Christine Gregoire does not merit our contempt. That, after all, would confer relevance on her. She belongs to the spineless, politically correct herd so desperately trying to dilute the bedrock values that made this country great. Christmas, a season of joy, now brings an annual, heated debate over state-supported holiday displays. The people of Washington are lucky, in a sense. They get to keep their nativity scene at the capital, they just share it with a placard bearing a hate-filled rant against believers. But the governor will not take a stand for good taste and propriety — that would be judgmental and we can’t have that. Some communities have done away with displays altogether and even some private businesses promote the ‘holiday season’ over Christmas. What’s next?
I am not a legal scholar, just an armchair conservative, but I know that the federal constitution does not prohibit religious expression in public institutions. The founders never intended that we check our values — and most American’s are predicated on religion — at the doors of public institutions. Schools and legislative bodies were never meant to be sanitized of any religious influence — nor would we want them to be. Do we legislate morality? I certainly hope so.
Because the First Amendment prohibits the establishment of a state religion does not mean that we unplug a microphone because a student might mention God at her high school graduation. Likewise, religious displays in a capitol building do not equate to a state religion.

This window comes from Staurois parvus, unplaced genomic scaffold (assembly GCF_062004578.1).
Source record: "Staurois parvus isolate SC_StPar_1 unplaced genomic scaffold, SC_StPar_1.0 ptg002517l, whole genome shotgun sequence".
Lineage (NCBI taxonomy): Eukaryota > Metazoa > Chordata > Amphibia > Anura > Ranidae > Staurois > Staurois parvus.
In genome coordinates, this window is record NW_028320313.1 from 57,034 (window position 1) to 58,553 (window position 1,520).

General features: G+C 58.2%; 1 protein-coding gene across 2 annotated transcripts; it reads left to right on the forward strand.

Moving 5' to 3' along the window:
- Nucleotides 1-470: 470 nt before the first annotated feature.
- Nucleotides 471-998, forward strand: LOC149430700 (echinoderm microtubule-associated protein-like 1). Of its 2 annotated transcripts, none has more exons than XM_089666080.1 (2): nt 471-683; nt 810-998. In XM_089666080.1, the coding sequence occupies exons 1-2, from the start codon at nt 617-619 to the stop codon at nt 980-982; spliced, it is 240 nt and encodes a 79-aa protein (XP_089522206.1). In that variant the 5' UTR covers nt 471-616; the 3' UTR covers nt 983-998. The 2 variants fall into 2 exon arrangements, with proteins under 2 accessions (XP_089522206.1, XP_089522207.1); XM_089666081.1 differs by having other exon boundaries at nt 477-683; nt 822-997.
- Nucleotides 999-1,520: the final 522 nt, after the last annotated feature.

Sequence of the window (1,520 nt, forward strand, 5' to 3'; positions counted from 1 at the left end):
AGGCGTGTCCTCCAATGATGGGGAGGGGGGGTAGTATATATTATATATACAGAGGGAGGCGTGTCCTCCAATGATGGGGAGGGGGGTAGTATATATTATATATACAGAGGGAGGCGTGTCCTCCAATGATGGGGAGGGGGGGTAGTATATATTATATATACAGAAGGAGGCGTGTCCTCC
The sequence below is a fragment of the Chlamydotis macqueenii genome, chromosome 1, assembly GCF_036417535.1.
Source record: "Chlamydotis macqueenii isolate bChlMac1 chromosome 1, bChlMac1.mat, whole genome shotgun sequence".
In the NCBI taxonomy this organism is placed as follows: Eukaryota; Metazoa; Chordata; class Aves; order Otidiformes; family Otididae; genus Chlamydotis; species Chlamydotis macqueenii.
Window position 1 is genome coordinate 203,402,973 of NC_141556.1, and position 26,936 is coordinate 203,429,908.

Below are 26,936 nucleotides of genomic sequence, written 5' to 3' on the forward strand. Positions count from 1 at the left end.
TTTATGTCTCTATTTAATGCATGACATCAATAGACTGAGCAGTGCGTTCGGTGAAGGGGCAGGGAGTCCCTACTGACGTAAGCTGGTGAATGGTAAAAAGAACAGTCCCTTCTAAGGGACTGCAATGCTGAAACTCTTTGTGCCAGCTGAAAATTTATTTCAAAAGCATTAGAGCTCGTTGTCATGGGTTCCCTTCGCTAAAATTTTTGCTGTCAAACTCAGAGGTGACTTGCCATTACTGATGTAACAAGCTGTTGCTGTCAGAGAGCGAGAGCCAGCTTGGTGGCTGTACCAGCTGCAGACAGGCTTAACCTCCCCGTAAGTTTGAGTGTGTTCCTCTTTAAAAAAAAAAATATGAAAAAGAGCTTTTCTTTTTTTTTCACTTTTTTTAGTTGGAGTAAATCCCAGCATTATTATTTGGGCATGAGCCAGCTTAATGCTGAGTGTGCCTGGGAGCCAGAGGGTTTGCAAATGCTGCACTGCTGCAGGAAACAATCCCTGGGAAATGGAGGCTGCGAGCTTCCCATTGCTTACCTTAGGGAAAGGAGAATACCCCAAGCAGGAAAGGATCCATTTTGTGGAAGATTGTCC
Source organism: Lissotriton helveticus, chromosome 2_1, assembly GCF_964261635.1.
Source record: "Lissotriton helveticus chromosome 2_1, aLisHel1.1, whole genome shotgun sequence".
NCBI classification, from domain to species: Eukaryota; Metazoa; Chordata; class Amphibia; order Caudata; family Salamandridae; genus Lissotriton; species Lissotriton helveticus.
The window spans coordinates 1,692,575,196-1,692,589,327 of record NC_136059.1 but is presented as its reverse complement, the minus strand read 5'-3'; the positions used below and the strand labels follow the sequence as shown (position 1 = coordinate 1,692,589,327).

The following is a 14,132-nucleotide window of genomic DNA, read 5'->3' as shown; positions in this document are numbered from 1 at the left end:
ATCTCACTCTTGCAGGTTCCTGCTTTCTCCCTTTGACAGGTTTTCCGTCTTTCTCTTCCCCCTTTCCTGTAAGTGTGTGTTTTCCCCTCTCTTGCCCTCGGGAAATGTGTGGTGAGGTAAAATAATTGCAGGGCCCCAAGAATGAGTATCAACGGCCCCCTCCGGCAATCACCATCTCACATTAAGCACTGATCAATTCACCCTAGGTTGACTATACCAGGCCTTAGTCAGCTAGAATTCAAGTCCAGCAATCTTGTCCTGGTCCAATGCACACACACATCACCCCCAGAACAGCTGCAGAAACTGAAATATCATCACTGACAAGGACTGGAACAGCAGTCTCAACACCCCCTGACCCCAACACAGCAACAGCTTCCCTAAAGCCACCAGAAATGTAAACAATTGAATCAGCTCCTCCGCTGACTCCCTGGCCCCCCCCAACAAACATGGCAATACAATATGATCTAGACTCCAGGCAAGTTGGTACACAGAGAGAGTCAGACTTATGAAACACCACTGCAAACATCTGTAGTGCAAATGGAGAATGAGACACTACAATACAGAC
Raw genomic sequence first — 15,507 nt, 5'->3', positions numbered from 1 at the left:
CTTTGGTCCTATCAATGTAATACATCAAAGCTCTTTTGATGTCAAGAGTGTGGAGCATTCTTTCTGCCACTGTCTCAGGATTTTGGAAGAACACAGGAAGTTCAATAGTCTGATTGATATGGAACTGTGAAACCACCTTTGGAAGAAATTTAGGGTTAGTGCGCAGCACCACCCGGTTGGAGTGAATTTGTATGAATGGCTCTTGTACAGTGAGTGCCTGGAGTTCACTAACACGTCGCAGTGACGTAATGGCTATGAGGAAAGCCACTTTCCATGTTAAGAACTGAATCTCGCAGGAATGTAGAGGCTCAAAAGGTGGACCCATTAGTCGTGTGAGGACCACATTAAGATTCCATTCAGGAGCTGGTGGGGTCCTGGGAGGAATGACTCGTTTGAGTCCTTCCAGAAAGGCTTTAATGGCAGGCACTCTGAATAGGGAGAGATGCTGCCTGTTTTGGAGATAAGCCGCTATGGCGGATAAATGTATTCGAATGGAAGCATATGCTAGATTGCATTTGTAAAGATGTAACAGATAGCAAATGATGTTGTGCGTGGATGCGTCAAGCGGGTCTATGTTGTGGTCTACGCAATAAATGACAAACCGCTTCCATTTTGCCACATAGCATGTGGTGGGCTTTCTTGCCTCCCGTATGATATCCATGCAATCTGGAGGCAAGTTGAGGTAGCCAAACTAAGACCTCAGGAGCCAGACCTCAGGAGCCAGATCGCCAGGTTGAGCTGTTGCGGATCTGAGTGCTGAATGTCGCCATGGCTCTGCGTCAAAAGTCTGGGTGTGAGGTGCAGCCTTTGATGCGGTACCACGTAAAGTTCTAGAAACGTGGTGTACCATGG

The notion that nonbelievers and practitioners of non-Christian faiths should be protected is a noble one, but the question for 21st Century America is how far do we go to muzzle the majority to protect a tiny minority? Should one atheist on a football team be permitted to stop pre-game prayers? Should one anti-religious cadet at a military academy disallow dinnertime prayer for everyone?
Minority rights should be protected, yes, but those outside the mainstream should teach themselves and their children that they are OUTSIDE THE MAINSTREAM and society will not bend over to accommodate them at every turn. Even in tax-funded institutions, some values must prevail — they could not function free of values, and even in 2008, Christianity is as likely as not to be the majority faith.
Atheists always cushion their attacks on religion with ‘compassion’ for other faiths and nonbelievers who might be ‘offended’ by religious displays. In truth, many believers share an unwritten code of respect for people of other faiths. As a Christian, I would not necessarily object to Jewish symbols on public property. It is not Jews and non-Christian believers leading the charge against Christmas displays but rather atheists/secularists. This is not about inclusion, this is an attack on religion.
While I fault the American people for electing the Gregoires, I cling to the belief that most Americans are tough and resolute, it is just our institutions of government, media and higher learning that are weakening the foundations, religious faith being one of them, of our free society. We have far too few leaders and we should pray that they don’t give up on this country as so many of their fellow citizens have already have.